The quirks of property loss at sea

Maritime law is unique in many ways, particularly when it relates to resolving property losses caused by perils of the sea. The law of general average is a prime example of this distinct feature of admiralty law.

In a nutshell, general average provides for the compulsory sharing of losses at sea between the carrier/ship owner and the cargo owner. It is based on the fact that the carriage of goods by sea has inherent risks, and those risks should be borne by all parties involved in that common venture.

The law of general average typically arises when a ship’s cargo is jettisoned or a vessel takes measures that result in added costs of carriage as a means of avoiding an impending danger during the voyage.

For example, if a ship is too heavily laden to withstand unexpected rough seas or threatening weather, it can sacrifice some of its cargo, delay or reroute the trip, or take similar steps to save the voyage and carriage from a total loss. The law of general average protects the carrier from covering the full extent of the losses resulting from such actions. The losses are spread equally among the ship, the cargo interests and others involved in the voyage.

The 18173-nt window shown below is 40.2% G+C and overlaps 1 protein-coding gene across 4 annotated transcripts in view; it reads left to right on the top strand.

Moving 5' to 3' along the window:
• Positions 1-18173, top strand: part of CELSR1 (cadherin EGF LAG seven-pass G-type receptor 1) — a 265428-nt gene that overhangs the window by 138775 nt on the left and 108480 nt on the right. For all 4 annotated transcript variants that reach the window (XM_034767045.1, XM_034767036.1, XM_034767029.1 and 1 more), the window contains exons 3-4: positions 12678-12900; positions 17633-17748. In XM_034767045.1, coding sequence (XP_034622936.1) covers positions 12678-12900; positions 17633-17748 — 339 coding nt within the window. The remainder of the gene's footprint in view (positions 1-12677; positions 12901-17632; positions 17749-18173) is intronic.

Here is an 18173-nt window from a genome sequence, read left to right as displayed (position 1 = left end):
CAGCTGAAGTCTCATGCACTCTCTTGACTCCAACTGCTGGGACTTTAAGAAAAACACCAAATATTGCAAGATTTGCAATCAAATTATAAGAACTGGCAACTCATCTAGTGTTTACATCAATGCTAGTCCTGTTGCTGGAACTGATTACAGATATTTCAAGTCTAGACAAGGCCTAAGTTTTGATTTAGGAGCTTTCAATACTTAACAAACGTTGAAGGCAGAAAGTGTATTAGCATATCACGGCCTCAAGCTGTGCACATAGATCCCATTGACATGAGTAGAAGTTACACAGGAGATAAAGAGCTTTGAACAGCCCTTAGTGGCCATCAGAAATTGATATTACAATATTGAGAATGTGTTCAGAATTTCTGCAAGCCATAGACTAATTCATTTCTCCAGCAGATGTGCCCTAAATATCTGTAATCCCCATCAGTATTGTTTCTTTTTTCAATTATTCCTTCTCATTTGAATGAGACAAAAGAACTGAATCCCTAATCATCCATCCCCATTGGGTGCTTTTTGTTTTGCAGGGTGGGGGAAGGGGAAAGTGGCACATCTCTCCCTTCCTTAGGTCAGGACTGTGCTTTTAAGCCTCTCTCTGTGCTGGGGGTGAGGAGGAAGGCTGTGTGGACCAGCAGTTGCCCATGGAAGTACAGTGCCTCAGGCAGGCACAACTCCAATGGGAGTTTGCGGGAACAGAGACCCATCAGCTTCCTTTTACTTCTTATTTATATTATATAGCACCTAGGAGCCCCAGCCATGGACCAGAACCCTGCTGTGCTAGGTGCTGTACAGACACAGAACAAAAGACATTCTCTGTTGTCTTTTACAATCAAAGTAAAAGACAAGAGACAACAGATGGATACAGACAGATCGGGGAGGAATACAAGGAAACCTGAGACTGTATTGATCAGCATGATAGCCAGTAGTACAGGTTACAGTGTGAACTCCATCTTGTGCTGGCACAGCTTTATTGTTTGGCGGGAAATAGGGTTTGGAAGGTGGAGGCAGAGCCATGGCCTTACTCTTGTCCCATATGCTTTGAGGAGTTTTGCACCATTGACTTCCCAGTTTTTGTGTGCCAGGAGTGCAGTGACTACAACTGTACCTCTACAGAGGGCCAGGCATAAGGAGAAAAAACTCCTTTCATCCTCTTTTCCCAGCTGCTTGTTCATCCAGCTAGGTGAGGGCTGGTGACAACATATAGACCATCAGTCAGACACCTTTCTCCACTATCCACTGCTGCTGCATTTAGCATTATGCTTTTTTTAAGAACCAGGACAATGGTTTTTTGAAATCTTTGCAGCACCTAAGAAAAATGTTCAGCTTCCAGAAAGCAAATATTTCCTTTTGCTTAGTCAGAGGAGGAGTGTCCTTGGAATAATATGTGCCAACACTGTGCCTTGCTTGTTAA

However, general average is not automatically applied. To recover under a claim of general average, three factors must be established.

First, there was an imminent common danger or peril to the ship and/or cargo. Second, there was a voluntary jettison of the ship’s cargo or some other loss purposely incurred for purposes of avoiding the peril. Finally, and perhaps most importantly, the attempt to avoid the peril was successful.

Generally, the vessel owner/carrier cannot benefit from general average if the incident that led to the sacrificing of the cargo was due to its own fault. However, courts have recognized that the carrier and cargo owner can consent to general average by contract. Thus, bills of lading and other contracts of carriage now typically include provisions that the carrier is entitled to a general average contribution even when the need arises by its own fault.

About the author

Daniel J. Hoerner

Daniel J. Hoerner is a maritime attorney with Mouledoux, Bland, Legrand & Brackett LLC.

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